Group Think in Academia. I love the opener:
“Generally speaking, we can observe that the scientists in any particular institutional and political setting move as a flock, reserving their controversies and particular originalities for matters that do not call into question the fundamental system of biases they share.”
—Gunnar Myrdal, Objectivity in Social Research
h/t Merlin on the RBG
This reminds me of the story about the senior professor who opened their job talk with mention of Mills’s concern with personal troubles and public issues in order to “situate” their research.
In related news, a new white paper “demonstrates” that as faculty research productivity rises, student engagement drops (see Bauerlein in the list). [Note that he is the author of The Dumbest Generation: How the Digital Age Stupefies Young Americans and Jeopardizes Our Future (Penguin, 2008). One is tempted to compare the argument suggested in this title to one by Dr. Conley, see endcaps at Borders near you.] He cites, according to Inside Higher Ed, the “2008 National Survey of Student Engagement figures showing that 38 percent of first-year students “never” discuss ideas from readings with their instructors outside of class, while 39 percent do “sometimes.”” [As it happens, just two weeks ago I was sitting in a room with the fine analysts at NSSE who will be working with “us” on the SNAAP project.] NOW, in no way should anyone mistake students refusing to come to my office hours (only FOUR this semester, out of c. 100 students total) with my inability to balance my teaching and research obligations. In fact, I am hugely offended by the suggestion that their apathy/scheduling/disinterest/work obligations/family obligations, etc. would be my fault in some way, yet this is clearly the suggestion. The article also notes that while scholarly production in literary studies (and wtf is that? English? Communications?) has “outpaced growth of the professoriate by a factor of three” something called “scholarly consumption” has risen just 1% in the decade between 1986 and 1996. This consumption measure appears to be the rate of purchases of monographs in literature by research libraries. So now I’m responsible for cut backs in library budgets and/or the quality of those books, to begin with. And now we reach the “disturbing conclusion:”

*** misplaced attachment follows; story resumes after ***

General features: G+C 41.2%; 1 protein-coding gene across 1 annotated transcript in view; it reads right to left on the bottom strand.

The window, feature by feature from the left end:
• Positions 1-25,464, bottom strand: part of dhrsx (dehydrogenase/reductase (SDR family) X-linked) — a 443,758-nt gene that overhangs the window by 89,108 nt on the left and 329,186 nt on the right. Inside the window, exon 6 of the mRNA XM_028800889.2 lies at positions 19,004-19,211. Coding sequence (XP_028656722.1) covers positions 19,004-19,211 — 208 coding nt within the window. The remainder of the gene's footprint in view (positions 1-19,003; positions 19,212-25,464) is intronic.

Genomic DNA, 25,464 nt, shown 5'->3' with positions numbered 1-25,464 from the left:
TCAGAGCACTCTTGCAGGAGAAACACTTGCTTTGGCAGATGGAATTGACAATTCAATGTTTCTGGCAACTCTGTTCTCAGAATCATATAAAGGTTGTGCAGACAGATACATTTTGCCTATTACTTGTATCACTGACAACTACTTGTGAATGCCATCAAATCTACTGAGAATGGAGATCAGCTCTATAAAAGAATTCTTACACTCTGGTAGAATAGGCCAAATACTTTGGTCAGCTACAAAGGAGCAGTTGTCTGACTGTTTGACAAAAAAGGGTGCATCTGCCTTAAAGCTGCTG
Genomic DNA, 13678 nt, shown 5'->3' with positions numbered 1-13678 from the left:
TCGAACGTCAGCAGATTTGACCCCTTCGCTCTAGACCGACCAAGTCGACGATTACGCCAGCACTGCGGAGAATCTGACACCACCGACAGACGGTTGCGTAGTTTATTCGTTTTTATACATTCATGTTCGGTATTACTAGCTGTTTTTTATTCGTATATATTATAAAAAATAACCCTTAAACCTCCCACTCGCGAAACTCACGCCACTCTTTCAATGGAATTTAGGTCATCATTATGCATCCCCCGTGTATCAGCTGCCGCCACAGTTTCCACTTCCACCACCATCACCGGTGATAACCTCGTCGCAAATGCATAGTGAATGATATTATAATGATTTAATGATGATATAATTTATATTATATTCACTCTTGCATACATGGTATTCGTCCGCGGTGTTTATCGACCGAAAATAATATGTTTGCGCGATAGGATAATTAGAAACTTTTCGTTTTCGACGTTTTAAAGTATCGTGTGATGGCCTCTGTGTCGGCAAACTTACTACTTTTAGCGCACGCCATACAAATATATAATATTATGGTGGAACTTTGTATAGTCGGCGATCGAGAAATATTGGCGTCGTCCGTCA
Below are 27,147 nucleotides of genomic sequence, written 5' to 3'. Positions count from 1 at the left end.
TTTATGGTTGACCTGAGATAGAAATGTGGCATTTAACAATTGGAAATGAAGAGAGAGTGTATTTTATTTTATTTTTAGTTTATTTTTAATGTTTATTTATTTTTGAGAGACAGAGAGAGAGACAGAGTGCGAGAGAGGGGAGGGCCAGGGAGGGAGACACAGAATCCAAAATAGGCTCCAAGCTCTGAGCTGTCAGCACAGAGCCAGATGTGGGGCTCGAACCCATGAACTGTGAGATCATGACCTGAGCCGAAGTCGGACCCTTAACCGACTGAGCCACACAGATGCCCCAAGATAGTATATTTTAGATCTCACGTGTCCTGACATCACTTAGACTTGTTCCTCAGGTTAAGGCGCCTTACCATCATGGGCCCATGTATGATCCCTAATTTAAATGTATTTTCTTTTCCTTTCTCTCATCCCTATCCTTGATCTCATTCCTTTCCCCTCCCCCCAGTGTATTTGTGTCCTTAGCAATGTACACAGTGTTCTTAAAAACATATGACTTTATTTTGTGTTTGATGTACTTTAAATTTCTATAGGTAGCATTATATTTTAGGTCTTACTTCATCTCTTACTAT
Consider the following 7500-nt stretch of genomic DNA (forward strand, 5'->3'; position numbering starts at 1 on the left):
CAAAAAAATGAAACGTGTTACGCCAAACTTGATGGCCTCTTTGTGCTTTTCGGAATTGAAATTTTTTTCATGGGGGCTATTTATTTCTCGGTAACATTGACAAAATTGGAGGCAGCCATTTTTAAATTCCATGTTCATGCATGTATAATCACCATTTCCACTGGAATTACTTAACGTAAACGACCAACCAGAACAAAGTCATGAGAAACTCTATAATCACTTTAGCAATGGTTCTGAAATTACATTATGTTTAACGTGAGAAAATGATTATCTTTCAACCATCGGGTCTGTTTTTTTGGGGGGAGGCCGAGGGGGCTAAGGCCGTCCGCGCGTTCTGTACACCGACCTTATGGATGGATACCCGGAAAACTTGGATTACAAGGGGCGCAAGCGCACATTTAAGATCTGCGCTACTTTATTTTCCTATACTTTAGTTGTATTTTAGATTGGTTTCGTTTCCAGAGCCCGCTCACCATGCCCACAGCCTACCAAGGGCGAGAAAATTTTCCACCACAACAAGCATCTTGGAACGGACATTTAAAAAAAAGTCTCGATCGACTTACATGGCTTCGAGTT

Bauerlein writes of “a disturbing possibility” — that “literature professors feel no urge or need to monitor publications in the discipline in order to keep up with research in the area. … If they overlook much of it, they don’t suffer. Meanwhile, throngs of scholarly compositions appear each year only to sit in distribution warehouses unread and unnoticed. The fields and subfields proceed without them, and the grand vision of a community of experts advancing knowledge, broadening understanding, and closing holes in the historical record fades to black.”
“The fifth and sixth and seventh book on Moby Dick matter,” Bauerlein said via telephone. “The 105th and the 106th, the 107th, they just get lost, even if they’re brilliant. How can you really take them into account when you’ve already got 105 out there? Things just start to blur.”
Huh. Again, I feel like one scholar’s personal life is being mapped into research findings. Just because Bauerlein assumes later publications “get lost” doesn’t make it so. For example, although this idiotic piece of argument is reminiscent of earlier calls to arms against the professiorate, nevertheless, I read it over morning coffee.
If you thought this was dumb already, just wait until you hear the recommendations:
1. Hire faculty based on teaching expertise, “as opposed to” research expertise.
2. Consider only 100 pages of writing in tenure decisions.
3. Shift funding priority from research to teaching endeavors.
4. Convene an MLA committee to look into this problem.
Surely, the results of Bauerlein’s “study” is the surest evidence that we need more rigor and better qualified scholars, and not the reverse.
In closing, Bauerlein tells us what you should be doing, at work:
“We should really say that for the vast, vast majority of language and literature professors, your job is primarily an educational one, a teaching one, and that your main job is to reach the entire undergraduate population and acquaint them with the literary and language inheritance.”
I wonder if this is just an exclusive hit on the Humanities, or if he also thinks scientists should stop with that silly cancer research and prioritize teaching alleles to undergrads.